Lumbar spondylolyssis is a stress fracture of the pars interarticularis in the lumbar vertebrae— a thin bone segment joining two vertebrae. Symptoms of lumbar spondylolyssis includes pain that worsens with running. It can often improve with rest. Lumbar spondylolisthesis is where the cracked vertebra actually slips forward out of position causing instability in the spine. While symptoms can be relieved with rest, surgery may be needed to install instrumentation to stabilize the spine. Lumbar spondylolyssis condition is found in one out of every 20 people but according to the National Institutes on health, however, up to 75% of these people may develop spondylolisthesis. Both problems can occur with age, but younger female gymnastics have higher risk. According to National Institutes on Health, spondylolysis and spondylolisthesis affects 10% to 50% of female gymnasts.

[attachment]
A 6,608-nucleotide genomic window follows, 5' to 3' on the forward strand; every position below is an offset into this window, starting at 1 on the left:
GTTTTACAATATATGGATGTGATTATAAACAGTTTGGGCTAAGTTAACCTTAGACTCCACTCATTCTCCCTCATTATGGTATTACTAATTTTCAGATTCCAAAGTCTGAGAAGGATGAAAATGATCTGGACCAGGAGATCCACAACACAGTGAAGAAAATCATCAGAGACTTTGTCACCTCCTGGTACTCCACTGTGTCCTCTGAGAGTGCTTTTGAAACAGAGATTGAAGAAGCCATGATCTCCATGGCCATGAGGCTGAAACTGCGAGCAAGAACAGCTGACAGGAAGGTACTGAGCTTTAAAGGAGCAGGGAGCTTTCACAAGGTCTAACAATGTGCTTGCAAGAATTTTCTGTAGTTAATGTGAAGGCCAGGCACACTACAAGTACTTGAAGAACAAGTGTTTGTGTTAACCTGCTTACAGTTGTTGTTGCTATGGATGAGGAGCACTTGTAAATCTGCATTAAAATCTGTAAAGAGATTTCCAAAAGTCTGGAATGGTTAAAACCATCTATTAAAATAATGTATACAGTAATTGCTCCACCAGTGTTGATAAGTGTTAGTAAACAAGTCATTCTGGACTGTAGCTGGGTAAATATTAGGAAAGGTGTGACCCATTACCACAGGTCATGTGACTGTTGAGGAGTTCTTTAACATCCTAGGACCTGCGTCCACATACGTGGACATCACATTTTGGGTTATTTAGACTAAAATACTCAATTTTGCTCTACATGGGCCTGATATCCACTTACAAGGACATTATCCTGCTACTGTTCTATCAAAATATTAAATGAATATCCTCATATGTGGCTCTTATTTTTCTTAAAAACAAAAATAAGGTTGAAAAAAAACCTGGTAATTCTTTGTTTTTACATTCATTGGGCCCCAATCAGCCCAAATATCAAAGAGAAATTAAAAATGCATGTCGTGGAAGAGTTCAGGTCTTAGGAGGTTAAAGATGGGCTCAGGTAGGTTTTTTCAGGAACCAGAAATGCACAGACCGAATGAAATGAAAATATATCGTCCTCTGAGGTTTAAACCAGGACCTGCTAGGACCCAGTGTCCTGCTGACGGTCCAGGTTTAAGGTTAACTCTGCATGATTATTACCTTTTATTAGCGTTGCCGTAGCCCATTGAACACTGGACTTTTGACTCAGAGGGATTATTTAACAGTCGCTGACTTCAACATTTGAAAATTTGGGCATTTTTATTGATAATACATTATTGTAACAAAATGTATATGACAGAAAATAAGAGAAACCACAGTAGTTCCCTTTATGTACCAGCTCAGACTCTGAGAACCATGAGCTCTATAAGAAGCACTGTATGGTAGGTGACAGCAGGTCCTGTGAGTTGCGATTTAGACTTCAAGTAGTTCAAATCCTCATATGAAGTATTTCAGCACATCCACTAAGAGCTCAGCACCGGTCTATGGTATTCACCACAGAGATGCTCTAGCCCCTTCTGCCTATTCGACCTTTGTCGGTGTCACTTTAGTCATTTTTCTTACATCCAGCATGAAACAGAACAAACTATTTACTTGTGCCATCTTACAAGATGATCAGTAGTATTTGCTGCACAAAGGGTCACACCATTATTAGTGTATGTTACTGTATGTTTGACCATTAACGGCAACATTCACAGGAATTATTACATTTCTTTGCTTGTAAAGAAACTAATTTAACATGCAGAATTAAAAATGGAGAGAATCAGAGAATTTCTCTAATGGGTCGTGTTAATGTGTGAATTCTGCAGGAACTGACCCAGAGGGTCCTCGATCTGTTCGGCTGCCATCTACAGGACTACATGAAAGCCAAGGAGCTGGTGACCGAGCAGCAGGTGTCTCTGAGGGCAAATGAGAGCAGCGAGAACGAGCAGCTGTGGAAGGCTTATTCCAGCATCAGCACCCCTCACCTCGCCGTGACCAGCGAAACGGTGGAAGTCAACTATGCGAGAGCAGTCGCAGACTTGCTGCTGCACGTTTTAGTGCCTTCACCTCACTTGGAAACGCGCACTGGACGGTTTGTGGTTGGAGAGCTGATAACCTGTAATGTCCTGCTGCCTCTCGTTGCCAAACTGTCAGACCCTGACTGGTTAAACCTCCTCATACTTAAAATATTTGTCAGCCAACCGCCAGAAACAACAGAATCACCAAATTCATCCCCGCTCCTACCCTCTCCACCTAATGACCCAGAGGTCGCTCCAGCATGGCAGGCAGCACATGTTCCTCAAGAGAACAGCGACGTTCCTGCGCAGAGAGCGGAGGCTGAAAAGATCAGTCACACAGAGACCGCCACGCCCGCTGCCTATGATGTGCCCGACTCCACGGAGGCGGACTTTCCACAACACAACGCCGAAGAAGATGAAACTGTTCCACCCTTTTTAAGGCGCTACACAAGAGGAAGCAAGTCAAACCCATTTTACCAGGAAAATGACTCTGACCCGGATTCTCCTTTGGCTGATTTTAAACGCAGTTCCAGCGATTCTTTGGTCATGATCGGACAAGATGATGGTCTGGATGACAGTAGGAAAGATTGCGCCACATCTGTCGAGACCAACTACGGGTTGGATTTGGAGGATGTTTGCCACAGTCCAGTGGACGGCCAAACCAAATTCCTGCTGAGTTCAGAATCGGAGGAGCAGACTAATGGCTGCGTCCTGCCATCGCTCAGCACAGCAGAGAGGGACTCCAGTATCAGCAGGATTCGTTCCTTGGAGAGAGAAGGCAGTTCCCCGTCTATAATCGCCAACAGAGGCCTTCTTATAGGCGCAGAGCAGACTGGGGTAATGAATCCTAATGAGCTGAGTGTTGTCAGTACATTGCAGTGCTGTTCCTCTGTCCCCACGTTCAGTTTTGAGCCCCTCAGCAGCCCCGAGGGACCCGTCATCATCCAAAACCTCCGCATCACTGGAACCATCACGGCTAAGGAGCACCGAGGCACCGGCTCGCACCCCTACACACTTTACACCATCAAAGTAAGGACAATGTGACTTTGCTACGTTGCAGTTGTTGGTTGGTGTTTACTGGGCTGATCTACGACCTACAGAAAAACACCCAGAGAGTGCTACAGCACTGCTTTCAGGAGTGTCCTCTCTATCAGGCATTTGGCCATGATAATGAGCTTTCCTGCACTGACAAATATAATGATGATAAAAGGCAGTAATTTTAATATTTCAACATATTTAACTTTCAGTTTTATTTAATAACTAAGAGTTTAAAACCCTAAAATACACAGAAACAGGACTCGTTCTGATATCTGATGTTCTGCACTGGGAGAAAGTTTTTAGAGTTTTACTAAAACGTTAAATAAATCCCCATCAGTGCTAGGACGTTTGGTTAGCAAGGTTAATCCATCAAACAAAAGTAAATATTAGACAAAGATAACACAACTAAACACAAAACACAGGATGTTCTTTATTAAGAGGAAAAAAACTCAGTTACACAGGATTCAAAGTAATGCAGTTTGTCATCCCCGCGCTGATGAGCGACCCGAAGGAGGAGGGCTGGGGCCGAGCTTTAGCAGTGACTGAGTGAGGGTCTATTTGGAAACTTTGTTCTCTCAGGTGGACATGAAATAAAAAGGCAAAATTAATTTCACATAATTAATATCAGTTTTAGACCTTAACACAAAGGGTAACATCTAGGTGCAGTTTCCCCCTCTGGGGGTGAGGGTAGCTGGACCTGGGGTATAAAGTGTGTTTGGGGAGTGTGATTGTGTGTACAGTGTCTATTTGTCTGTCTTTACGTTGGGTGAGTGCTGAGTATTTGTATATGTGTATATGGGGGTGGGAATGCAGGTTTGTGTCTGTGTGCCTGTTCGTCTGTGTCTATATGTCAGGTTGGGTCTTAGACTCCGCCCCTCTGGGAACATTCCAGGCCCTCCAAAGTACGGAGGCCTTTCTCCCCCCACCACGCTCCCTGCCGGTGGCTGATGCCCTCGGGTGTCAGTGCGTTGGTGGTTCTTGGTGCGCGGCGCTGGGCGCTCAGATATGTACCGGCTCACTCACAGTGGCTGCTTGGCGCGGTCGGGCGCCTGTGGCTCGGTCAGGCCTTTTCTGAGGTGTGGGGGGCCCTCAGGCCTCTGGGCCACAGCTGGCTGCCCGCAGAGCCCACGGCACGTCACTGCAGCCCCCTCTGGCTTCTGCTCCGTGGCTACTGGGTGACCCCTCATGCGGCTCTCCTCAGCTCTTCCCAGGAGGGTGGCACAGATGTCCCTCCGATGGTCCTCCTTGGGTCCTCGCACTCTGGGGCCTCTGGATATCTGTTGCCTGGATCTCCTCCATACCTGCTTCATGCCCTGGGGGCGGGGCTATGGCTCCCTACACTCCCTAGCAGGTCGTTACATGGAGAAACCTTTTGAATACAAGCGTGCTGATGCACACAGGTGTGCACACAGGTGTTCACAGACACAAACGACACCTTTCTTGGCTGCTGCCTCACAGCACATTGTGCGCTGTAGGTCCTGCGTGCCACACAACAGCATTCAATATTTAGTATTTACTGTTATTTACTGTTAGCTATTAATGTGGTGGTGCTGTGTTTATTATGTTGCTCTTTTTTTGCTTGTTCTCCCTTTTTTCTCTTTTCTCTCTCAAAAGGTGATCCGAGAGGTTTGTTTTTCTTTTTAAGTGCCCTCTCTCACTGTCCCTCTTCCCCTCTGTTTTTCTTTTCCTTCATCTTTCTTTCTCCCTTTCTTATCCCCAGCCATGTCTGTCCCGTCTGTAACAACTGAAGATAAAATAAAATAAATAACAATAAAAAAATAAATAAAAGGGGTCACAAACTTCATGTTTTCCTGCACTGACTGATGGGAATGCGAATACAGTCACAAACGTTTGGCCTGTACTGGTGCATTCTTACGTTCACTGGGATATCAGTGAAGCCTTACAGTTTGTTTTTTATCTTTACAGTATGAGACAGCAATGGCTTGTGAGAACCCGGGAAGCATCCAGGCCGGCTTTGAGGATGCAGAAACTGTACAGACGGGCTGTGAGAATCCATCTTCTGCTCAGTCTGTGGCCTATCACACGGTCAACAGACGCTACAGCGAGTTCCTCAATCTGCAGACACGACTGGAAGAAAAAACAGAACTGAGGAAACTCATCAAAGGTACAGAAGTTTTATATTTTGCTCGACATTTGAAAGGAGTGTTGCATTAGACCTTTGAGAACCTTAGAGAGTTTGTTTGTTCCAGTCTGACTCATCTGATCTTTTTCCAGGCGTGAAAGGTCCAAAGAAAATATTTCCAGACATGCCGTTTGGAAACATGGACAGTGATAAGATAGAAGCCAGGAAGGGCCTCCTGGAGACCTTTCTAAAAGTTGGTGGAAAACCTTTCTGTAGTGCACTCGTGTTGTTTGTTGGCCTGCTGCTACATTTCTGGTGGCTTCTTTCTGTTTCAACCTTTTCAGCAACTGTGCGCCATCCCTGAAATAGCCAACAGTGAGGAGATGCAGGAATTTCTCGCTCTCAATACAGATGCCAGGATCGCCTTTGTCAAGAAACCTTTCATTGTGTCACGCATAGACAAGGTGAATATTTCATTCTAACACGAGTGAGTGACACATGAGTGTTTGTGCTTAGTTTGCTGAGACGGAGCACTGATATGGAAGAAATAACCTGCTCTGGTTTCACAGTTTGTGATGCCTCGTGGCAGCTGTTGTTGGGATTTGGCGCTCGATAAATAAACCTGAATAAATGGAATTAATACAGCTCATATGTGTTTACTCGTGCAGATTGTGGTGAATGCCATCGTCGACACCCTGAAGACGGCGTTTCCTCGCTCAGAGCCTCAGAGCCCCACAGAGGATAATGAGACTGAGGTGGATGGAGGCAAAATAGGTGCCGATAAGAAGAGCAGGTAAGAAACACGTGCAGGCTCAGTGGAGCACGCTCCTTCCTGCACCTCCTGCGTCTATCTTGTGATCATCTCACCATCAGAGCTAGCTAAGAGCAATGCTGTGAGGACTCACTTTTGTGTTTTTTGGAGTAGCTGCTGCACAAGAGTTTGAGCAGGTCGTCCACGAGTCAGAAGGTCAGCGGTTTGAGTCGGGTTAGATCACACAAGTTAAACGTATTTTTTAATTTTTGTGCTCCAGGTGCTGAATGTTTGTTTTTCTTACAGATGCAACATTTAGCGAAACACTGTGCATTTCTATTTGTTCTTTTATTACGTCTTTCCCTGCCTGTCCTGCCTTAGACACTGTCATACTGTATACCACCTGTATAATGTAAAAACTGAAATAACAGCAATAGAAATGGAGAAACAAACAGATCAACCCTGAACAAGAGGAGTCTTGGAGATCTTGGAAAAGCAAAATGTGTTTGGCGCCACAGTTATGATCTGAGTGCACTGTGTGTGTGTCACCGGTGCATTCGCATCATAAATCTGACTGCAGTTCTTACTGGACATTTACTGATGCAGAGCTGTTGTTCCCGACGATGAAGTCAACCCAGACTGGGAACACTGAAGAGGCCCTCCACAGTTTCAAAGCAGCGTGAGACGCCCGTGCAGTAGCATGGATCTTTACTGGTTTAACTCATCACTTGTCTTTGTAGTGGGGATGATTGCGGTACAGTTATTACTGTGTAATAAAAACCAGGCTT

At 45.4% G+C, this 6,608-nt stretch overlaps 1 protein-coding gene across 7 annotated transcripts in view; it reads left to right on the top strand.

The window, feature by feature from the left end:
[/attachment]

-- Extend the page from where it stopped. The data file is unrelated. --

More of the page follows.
5. Be willing to travel to a spine center of excellence for your back or neck.

In summary, if you’ve been diagnosed with a herniated disc in your neck or your back, be willing to travel to a regional spine center that specializes in neck and back surgery, including artificial disc replacement and minimally invasive spine surgery. That way you will be confident that you are receiving the most advanced treatment with the best long term outcome.


John Stokes, MD

Board-Certified Neurological Surgeon, Fellowship-trained in Spine Surgery

Dr. Stokes is a board-certified neurosurgeon, fellowship-trained in spinal surgery with a practice entirely focused on spinal surgery. He has been in practice in Austin for more than 12 years and has performed thousands of spinal procedures. His practice serves as a referral center for general and complex spinal problems in the region. He maintains one of the busiest surgical practices in the region while practicing an ethical “conservative care first” philosophy.

To learn more about Dr. Stokes, visit johnstokesmd.com.